Many a times(4-5 times)I have passed through the kalanai bridge in Trichy and my MIL would mention to my children ‘Idhu daan chozha kalathu Kalanai (this is the stone dam of chola times). Whenever she said that, It never occurred to me until this time, that I was overlooking a standing testimony of the first century engineering skill which is still functional today in the 21st century.
Kalanai or it's english name ‘The grand anicut’ is ancient India’s engineering marvel built in the first century A.D (source: sangam literature) by the chola king Karikala chola.
This is built across River Kaveri near Trichy. The dam gives raise to a series of water canals like vennar, vettar, arasalar, kodamurutti etc., and irrigates the whole of Thanjavur district of the Cauvery delta which is called the ‘Granary of south India’ for its rich green paddy fields, plaintain plantations, sugarcane fields, mango orchards etc.,
If not for the foresightedness of the chola king, the whole Thanjavur region would be barren since there is no other major water source here.
Today, When cement structures built with advanced technology by esteemed companies fall like a pack of cards,(most of you will remember, an under construction bridge fell a couple of years back in Hyderabad @ punjagutta killing many), this dam much before the invention of cement was built with loose rock set in mud, well levitated clayey soil, stiffened with lots of wood and stone shutters. This has withstood many floods and is still functioning to date. The outer and inner sides of the dam were lined with finely cut granite blocks and were interlocked at the lower level while at higher level, the lining was roughrock set in lime paste. The whole structure is then lined with a thin layer of lime plaster.
The dam was rebuilt about three times till the ancient chola engineers were satisfied with the correct size,length, breadth, height, volume, force of water in storage behind the structure.
In the 1800's minor modifications and alterations were done by European engineers of British India. The stone shutters were removed in 1830 and replaced by Iron shutters, chains, roller wheels by an irrigation engineer of the British East India company Sir Arthur Cotton. He was awe struck to find a structure built of lime sand mix still functioning. He made modifications to the dam by increasing the storage of water by three fold after working the specifications scientifically. Based on the study and materials used here, he built barrages and dams across river Godavari. This helped him to become India’s greatest Irrigation engineer. But he in all humility never took the glory, instead he highlighted the skills of the ancient chola engineers from whom he learned his work. This also became a model for many European enginners later on. Later on many modifications took place periodically, the latest being in 2006.
Today this functional dam has become a picnic spot. A beautiful park with statues of Karikala cholan, Sage Agasthya and the crow depicting the origin of Kaveri etc adorn the park.
Many families enjoy by barbecuing the fresh fishes caught by them and cooking food on chulhas. The washermen of the city also use the place to wash the clothes close to the dam.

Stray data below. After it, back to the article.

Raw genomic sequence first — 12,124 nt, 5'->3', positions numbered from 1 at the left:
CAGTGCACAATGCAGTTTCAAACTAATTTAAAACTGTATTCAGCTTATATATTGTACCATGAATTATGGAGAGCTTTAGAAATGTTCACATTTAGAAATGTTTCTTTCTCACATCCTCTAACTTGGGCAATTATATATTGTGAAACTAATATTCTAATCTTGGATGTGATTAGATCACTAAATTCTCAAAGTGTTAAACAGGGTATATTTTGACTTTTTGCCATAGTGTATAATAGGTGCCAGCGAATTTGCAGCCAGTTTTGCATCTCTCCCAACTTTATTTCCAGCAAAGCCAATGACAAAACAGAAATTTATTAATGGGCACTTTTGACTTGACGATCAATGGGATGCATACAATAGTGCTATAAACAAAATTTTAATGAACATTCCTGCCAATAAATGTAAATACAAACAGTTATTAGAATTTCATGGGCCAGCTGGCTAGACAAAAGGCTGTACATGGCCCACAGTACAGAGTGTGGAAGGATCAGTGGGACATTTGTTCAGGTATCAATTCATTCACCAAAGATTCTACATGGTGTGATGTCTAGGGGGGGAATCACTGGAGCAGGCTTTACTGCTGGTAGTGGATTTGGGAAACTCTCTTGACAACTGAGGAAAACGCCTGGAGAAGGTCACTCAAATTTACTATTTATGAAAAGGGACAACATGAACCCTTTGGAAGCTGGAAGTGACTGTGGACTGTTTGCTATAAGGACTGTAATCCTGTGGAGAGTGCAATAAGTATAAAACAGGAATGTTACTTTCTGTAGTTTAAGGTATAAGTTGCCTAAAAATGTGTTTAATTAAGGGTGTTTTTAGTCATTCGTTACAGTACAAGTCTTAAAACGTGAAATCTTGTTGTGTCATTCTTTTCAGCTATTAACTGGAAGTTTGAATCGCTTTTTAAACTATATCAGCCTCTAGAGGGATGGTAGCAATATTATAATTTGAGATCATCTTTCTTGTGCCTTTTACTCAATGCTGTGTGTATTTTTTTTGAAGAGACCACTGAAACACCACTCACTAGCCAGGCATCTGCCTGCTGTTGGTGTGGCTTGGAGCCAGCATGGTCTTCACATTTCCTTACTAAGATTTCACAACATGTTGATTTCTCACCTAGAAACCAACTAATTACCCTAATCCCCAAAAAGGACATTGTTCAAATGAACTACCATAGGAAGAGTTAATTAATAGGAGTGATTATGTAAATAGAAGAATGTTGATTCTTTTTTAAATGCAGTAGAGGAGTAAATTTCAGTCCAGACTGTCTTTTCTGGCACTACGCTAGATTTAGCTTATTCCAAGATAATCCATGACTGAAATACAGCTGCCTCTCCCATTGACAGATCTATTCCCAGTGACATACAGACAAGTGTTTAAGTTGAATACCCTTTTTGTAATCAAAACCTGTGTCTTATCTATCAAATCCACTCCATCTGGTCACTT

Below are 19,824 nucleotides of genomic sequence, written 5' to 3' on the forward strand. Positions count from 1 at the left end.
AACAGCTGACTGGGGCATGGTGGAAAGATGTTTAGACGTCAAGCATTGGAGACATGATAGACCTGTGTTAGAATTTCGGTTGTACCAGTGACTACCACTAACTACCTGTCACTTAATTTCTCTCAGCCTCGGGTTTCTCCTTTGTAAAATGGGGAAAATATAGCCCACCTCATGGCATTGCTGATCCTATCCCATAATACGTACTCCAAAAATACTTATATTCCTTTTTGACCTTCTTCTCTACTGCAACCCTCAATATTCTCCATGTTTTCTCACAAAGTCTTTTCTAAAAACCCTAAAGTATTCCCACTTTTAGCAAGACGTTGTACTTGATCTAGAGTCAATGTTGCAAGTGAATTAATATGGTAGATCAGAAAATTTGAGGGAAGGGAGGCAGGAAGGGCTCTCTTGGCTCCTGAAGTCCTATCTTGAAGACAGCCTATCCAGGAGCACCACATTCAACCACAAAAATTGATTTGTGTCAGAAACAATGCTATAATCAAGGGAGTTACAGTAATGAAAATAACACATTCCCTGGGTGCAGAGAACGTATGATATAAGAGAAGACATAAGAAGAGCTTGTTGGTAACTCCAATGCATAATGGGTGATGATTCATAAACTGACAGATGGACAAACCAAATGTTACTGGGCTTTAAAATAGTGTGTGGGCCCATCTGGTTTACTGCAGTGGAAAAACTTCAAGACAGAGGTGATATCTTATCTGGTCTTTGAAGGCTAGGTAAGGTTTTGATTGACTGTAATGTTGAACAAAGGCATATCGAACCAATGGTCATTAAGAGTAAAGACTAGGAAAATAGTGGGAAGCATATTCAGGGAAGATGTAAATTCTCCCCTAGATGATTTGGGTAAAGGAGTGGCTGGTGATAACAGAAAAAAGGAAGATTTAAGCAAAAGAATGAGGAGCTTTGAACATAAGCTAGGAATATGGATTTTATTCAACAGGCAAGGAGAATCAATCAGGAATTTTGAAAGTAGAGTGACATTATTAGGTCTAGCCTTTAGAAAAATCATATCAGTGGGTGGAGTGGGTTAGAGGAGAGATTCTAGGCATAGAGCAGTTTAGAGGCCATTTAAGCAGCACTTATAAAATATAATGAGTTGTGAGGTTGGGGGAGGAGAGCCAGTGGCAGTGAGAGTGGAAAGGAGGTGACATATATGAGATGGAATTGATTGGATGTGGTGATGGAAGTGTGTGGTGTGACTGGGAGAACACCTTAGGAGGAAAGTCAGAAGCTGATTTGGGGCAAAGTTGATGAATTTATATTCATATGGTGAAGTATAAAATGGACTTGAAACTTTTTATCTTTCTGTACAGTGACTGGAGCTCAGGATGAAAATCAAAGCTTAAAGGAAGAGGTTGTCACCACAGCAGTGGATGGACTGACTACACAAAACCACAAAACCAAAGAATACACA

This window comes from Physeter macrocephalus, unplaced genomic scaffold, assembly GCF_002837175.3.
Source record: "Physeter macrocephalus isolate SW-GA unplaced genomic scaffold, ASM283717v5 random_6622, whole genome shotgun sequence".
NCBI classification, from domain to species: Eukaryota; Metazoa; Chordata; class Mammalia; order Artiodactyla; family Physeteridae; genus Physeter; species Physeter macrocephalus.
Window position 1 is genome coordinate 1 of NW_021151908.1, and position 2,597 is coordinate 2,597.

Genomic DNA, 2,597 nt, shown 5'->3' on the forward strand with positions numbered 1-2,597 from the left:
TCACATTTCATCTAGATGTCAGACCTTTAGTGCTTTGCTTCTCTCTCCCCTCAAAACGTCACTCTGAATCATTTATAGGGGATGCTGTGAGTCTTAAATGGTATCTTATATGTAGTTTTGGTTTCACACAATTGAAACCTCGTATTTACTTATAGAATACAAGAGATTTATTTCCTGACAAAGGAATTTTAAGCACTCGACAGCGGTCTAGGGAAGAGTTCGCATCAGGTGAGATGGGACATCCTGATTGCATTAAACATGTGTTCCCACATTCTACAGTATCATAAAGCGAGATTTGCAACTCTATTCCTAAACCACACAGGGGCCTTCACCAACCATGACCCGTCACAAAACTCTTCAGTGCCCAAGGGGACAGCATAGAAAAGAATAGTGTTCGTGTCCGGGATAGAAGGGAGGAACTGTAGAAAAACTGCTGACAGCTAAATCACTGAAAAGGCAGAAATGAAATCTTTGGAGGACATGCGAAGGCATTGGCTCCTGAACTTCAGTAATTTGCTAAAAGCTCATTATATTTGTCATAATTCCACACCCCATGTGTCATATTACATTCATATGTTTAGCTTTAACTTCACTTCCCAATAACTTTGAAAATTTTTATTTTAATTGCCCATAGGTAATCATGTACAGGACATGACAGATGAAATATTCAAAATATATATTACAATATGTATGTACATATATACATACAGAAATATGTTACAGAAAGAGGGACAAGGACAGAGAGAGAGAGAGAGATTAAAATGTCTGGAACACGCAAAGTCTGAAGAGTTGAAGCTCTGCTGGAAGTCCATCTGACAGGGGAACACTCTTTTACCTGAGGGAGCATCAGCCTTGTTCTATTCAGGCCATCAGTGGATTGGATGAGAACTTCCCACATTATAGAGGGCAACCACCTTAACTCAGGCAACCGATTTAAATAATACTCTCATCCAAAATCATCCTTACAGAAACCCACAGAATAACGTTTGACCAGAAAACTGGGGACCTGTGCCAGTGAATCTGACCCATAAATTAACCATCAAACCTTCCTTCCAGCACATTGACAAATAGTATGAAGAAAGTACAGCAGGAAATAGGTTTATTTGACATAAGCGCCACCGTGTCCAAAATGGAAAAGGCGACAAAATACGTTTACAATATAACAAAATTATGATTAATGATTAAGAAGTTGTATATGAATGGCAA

The channel gates have been thrown open on june 9th and now it must be gushing with water. I visited it in May when it was peak summer in Trichy called kathiri veyil, so the river was almost dry and the water was not released from Mettur dam.
One must visit this place between July- December when the river water swells. In the tamil month of aadi and on the 18th day(mid july) it flows to its full glory and tamils celebrate a festival called ' padinettam perukku' or 'aadi 18' by offering puja to River Kaveri, rejoicing with a dance called 'Kummi' and feasting on mixed rice like lemon rice, curd rice, coconut rice on the banks of river Kaveri.
I wonder why this structure has not got the honour it deserves, thankfully this engineering miracle is now on the way to be in the safe hands of UNESCO's World heritage site for being the oldest engineering structure to still function albeit repaired periodically. The whole area needs maintenance. The dry water channels(summer) are strewn with plastic wastes, tin cans, tetrapaks etc.,
When you drive out of the place, after the bridge you find lot of thennamthoppu( palm groves), vazhathoppu( plaintain plantations) and mango orchards like thathachariyar gardens. The harvested mangoes are sold on either side of the road giving rise to the name of the road as Mambhaza salai( the road of ripe mangoes). Sadly many acres of such land are gobbled by apartments.
Below are some clicks,though I have not done justice to the place with my images.
Most pics of the river were taken from a moving vehicle,it might lack clarity.
Sage Agasthya and the crow ( the originator of River Kaveri and the Ancient language of Tamizh)
A view of the dam
River Kaveri, it would swell to its capacity and beyond in july, august
The bridge to trichy
River Kollidam a tributary of Kaveri
The plaintain plantations
The palm groves
Information courtesy on Sir arthur cotton: NTV news.